Author Blog Challenge – Writing Prompt #15
Are you reading the posts our participants are creating for this Challenge? Many are good, but some of them are outstanding! One of my goals in creating the Challenge was to bring together authors to create community and learn from one another’s processes, mistakes, and successes. To that end, I’m sharing a clip from Chazz Chute’s June 11th post:
So what makes me want to retweet and spread the word about your blog? There are some solid rules that are universally applicable and then there’s my capricious, subjective taste. That kind of makes me sound like a prick, but everybody’s got topics that push their buttons. The words: “how to” are probably the most powerful words in a blog headline for anyone. (See the “how to” title at the top of this post? You clicked it.) Self-publishing is a new world and everyone wants a tour guide.
Want an insight into online marketing for authors? READ THIS POST!!!!!!
The editor in me had a field day with the editing prompt. Please note my self-restraint: I made it Prompt #11. You do realize I could have made it #1 or #2, right? When it comes to the Recaps, I do my best to keep my hands off your stuff, but since I’m posting this on a blog I created, I do reserve the right to correct the tiny obvious things I see, like misspellings, run-on sentences (yes, we get a few of those), and two spaces after a period.
DAILY WRITING PROMPTS
If you’d like to see ALL the writing prompts that have been released to date, please visit the PROMPTS page.
ON TO THE FUN STUFF…
Winner for Day 12 – CKay Brooks. She wins a gift from Kathi Laughman: a special report, “5 Keys to Non-Fiction Writing Success Every Time You Write.” The report provides an overview of a 5-step writing process with an example log of more than 50 working title templates for blog posts, articles, books (chapters), and special reports. This writing process creates a framework that allows the writer to always be able to begin writing. And once a writer begins, they can soar!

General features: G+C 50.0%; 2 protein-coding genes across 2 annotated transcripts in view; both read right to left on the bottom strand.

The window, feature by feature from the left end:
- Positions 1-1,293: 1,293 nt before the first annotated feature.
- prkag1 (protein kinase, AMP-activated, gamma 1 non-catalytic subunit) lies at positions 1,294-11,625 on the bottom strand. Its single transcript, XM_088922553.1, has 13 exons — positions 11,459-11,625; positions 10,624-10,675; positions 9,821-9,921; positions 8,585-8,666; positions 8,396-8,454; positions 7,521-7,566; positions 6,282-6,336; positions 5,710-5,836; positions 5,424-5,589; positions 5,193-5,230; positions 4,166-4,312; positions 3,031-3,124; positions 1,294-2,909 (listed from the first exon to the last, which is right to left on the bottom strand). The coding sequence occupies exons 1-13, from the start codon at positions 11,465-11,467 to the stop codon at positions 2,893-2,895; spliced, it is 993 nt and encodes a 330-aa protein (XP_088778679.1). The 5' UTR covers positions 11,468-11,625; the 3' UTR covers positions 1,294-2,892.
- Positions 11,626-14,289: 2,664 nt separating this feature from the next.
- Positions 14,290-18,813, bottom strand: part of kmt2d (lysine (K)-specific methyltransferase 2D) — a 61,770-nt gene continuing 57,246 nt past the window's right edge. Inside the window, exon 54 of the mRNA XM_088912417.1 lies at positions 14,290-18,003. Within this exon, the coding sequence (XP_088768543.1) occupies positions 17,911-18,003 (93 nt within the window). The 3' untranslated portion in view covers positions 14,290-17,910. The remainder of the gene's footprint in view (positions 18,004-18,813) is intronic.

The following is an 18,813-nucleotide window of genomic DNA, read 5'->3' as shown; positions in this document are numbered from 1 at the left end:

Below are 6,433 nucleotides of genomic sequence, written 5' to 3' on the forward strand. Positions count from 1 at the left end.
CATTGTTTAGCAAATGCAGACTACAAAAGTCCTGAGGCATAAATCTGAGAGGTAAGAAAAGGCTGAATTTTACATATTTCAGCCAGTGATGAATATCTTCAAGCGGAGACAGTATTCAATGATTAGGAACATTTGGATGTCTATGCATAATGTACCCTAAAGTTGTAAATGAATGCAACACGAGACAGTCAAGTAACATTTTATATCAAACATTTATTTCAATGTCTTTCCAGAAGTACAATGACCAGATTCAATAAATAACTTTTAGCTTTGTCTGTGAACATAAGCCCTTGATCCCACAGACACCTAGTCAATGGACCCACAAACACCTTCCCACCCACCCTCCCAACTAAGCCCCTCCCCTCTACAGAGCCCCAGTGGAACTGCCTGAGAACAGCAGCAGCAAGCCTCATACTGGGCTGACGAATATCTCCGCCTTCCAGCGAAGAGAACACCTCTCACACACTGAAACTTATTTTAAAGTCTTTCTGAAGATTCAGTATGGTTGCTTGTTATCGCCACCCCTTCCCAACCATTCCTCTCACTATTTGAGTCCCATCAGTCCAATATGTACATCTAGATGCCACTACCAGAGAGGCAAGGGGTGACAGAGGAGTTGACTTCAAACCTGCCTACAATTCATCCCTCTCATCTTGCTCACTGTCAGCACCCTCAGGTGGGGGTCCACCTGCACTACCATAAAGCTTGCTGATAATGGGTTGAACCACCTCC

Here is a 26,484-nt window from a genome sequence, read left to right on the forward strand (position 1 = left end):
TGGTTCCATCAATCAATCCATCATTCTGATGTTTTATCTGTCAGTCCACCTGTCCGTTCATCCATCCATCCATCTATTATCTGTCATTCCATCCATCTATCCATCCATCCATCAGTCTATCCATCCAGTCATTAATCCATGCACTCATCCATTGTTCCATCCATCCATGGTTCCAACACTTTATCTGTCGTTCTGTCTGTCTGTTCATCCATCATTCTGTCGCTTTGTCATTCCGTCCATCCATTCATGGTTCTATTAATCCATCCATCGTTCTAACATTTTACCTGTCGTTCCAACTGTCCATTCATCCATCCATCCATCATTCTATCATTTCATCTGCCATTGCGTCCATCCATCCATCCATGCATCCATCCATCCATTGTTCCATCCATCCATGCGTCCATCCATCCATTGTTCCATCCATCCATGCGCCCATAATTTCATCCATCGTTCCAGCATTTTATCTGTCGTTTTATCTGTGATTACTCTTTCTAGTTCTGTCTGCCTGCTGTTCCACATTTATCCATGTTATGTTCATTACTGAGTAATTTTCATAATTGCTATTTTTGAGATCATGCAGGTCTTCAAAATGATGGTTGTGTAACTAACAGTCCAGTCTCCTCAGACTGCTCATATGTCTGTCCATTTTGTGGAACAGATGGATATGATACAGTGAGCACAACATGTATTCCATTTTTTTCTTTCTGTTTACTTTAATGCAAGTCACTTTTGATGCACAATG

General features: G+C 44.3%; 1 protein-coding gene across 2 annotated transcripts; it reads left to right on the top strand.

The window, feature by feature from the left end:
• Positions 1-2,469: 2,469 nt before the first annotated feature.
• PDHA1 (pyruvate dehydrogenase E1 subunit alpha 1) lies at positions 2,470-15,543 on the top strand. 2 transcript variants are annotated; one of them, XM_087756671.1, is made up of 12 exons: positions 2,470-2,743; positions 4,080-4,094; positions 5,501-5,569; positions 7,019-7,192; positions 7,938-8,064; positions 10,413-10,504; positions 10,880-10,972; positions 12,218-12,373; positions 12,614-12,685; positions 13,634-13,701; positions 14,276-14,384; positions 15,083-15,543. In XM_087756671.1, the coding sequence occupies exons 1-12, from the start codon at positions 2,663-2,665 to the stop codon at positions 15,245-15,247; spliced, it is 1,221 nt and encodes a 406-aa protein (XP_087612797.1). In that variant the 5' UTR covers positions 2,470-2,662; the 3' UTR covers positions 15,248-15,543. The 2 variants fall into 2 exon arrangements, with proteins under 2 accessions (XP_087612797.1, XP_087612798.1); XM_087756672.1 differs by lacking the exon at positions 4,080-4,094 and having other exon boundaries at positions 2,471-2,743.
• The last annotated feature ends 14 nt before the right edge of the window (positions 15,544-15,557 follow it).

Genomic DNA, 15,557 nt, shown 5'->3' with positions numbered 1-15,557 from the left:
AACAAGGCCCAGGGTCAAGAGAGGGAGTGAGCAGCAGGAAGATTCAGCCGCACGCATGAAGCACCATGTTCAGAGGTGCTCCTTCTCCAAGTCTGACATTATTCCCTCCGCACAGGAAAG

Thanks to Helene Poulakou for the Day 13 donation! Once upon a time, in early 20th century Russia, a philologist named Vladimir Propp took a corpus of a few hundred folktales of his country, decomposed them in a limited number of essential “functions” and showed that all fairytales are built using these and only these components. Today, scholars and writers agree that the principles explained in Propp’s “Morphology of the Folktale” can be applied for any structured, plotted story, be it tale, myth, novel or script. This is a brief introduction to the method, as well as a deck of cards to ruffle and play with to assist you in plot building.
Onward we go with the 15th writing prompt of the challenge…
This one may take a bit of work, but I promise, it will be worth it. Find someone you know, either online or in the real world, who is a true bibliophile and interview them about their reading habits. Ask questions such as:
- How many books do they buy per month?
- How many do they actually read?
- What do they read?
- Where do they buy their books?
- Who is their favorite author (do not take offense if it is not you – that’s not the point here).
- What do they like about the author?
- How often do they attend signings/readings? What do they enjoy about them?
- If they could ask their favorite author any question, what would it be?
- Which book has most recently surprised or delighted them?
- Of everything they’ve read so far this year, what would they most recommend?
Writing Prompt #14:
What has been the biggest surprise about writing/publishing your book? What has been the most enjoyable or most memorable aspect?
Writing Prompt #13:
What has been the most challenging part of your book process: writing, building the book, printing, distributing, marketing, etc.? What do you wish you’d known before you began?
Let the blogging continue!
Laura & Marcie
The Author Blog Challenge is hosted by Laura Orsini and her alter ego, Marcie Brock, of the Marcie Brock – Book Marketing Maven blog. Please visit Marcie’s blog for loads of great info about low- to no-cost methods of marketing for self-publishing authors.